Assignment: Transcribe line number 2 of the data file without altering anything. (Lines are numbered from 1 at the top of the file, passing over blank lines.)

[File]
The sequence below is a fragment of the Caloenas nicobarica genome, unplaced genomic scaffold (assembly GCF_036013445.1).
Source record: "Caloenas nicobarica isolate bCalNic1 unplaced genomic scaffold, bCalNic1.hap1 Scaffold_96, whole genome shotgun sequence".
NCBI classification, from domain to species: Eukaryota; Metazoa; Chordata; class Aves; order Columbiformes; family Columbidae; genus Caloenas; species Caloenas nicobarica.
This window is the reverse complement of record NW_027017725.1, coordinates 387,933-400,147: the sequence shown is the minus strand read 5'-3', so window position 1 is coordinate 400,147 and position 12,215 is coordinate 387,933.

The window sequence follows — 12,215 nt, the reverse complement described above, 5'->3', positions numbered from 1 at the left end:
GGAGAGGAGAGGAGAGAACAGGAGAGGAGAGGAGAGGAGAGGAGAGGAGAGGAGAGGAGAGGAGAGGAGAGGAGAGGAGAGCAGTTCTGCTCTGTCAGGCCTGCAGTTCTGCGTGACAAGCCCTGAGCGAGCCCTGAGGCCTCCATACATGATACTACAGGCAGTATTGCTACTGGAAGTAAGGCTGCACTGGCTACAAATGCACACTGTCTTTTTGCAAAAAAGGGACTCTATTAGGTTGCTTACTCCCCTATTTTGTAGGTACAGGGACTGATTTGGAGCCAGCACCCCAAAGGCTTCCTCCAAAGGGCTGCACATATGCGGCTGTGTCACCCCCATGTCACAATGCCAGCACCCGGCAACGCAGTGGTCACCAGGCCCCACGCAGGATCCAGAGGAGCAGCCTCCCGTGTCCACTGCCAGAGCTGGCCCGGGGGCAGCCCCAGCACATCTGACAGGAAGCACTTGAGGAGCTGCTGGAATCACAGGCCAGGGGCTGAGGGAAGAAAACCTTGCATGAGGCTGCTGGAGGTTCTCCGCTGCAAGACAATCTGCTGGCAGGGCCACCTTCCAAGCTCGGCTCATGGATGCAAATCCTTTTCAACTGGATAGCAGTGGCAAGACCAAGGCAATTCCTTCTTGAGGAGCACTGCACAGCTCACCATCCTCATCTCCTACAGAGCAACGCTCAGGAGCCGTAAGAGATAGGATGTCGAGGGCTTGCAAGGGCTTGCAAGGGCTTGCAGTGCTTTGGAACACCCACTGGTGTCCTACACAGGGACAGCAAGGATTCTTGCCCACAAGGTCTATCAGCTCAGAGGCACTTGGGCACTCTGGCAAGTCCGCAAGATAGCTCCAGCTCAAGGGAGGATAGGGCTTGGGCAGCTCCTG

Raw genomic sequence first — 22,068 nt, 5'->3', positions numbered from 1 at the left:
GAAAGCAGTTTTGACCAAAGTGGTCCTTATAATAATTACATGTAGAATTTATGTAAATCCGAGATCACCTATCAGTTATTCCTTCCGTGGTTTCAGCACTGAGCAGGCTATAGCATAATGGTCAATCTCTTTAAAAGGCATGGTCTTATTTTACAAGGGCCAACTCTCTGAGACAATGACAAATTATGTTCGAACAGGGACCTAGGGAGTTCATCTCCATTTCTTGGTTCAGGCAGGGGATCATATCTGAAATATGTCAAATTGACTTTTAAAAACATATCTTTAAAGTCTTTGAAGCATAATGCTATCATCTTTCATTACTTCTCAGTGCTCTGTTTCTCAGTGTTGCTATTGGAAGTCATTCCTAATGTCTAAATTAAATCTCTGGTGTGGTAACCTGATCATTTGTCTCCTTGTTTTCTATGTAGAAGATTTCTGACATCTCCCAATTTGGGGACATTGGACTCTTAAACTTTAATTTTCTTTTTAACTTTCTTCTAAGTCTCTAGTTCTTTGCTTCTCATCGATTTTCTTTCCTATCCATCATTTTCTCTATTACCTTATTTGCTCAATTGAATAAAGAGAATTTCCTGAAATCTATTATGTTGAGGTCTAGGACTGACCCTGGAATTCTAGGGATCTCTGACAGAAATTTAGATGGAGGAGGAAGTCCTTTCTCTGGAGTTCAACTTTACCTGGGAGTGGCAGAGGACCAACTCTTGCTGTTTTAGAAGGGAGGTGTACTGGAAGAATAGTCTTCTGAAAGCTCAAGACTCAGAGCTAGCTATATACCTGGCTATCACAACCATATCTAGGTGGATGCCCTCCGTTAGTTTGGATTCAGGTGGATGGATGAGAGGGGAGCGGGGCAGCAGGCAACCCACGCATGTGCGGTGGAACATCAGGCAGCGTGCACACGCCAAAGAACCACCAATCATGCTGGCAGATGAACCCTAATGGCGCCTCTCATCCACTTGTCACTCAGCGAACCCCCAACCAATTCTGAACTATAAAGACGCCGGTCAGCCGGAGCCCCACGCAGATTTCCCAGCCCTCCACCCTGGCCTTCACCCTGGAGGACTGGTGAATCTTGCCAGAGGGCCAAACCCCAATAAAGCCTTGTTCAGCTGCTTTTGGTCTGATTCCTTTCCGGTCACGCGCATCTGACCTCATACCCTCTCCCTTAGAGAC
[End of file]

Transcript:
Source record: "Caloenas nicobarica isolate bCalNic1 unplaced genomic scaffold, bCalNic1.hap1 Scaffold_96, whole genome shotgun sequence".